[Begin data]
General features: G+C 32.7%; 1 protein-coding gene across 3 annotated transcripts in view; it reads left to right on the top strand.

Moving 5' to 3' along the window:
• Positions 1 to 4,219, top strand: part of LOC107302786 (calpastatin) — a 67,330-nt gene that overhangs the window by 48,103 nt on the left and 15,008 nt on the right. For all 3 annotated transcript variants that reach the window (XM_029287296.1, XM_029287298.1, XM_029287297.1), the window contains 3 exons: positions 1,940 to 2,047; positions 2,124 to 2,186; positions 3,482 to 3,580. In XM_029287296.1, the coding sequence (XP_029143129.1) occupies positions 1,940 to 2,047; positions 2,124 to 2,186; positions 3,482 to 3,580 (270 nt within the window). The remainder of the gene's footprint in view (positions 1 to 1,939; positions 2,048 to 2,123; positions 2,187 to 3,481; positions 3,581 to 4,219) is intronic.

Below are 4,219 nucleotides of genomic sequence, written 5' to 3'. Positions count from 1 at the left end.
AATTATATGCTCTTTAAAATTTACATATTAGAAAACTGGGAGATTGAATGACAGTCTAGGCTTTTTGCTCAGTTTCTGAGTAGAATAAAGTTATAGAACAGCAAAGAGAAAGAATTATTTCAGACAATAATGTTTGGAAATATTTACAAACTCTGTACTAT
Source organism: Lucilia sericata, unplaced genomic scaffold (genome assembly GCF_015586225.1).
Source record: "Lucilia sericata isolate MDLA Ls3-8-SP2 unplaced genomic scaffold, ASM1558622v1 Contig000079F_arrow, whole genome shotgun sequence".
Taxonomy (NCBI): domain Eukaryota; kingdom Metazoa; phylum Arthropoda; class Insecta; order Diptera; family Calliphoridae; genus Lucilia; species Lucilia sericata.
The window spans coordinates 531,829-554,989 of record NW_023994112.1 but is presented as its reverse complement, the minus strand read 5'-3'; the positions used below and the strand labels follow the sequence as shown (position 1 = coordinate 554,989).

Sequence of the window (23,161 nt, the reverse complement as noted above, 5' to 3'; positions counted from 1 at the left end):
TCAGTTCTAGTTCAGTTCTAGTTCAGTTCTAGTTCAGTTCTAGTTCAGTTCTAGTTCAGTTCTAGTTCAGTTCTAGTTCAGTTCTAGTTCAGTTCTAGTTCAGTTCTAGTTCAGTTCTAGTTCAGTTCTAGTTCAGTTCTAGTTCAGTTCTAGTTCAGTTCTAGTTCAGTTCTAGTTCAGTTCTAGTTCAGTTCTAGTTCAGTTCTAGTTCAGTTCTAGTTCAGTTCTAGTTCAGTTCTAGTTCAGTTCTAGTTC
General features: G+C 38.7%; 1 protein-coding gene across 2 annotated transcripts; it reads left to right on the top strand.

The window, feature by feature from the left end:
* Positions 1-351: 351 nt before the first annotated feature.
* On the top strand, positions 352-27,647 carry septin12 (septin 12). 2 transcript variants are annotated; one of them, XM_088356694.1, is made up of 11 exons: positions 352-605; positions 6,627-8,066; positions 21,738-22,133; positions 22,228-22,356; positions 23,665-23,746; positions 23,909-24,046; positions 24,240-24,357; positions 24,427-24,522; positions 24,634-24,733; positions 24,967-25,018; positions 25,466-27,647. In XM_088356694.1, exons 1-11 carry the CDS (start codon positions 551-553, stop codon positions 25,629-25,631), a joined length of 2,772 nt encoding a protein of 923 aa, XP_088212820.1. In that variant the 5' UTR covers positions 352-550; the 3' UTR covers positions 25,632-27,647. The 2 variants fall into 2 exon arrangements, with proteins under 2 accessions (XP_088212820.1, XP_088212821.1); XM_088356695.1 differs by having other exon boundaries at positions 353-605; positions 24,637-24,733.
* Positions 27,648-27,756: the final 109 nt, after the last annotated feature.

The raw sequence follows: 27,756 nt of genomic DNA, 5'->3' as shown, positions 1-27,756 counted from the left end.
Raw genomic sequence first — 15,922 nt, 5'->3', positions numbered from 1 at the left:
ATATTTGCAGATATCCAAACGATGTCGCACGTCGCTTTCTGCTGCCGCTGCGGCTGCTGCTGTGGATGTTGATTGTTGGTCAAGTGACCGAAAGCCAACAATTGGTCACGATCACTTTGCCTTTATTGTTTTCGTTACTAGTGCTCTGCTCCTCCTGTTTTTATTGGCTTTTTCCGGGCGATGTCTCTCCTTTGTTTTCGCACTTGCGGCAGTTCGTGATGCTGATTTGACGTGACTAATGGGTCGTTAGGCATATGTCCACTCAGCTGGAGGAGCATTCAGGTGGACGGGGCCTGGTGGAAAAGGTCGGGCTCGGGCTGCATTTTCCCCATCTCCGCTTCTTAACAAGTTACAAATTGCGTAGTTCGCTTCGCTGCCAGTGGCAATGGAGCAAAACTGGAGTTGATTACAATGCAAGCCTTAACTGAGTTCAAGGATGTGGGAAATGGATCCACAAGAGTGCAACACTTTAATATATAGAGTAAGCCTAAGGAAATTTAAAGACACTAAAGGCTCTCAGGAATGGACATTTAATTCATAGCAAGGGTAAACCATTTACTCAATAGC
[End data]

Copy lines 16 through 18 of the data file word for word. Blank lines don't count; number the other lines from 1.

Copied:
* Positions 27,648-27,756: the final 109 nt, after the last annotated feature.

The raw sequence follows: 27,756 nt of genomic DNA, 5'->3' as shown, positions 1-27,756 counted from the left end.
Raw genomic sequence first — 15,922 nt, 5'->3', positions numbered from 1 at the left: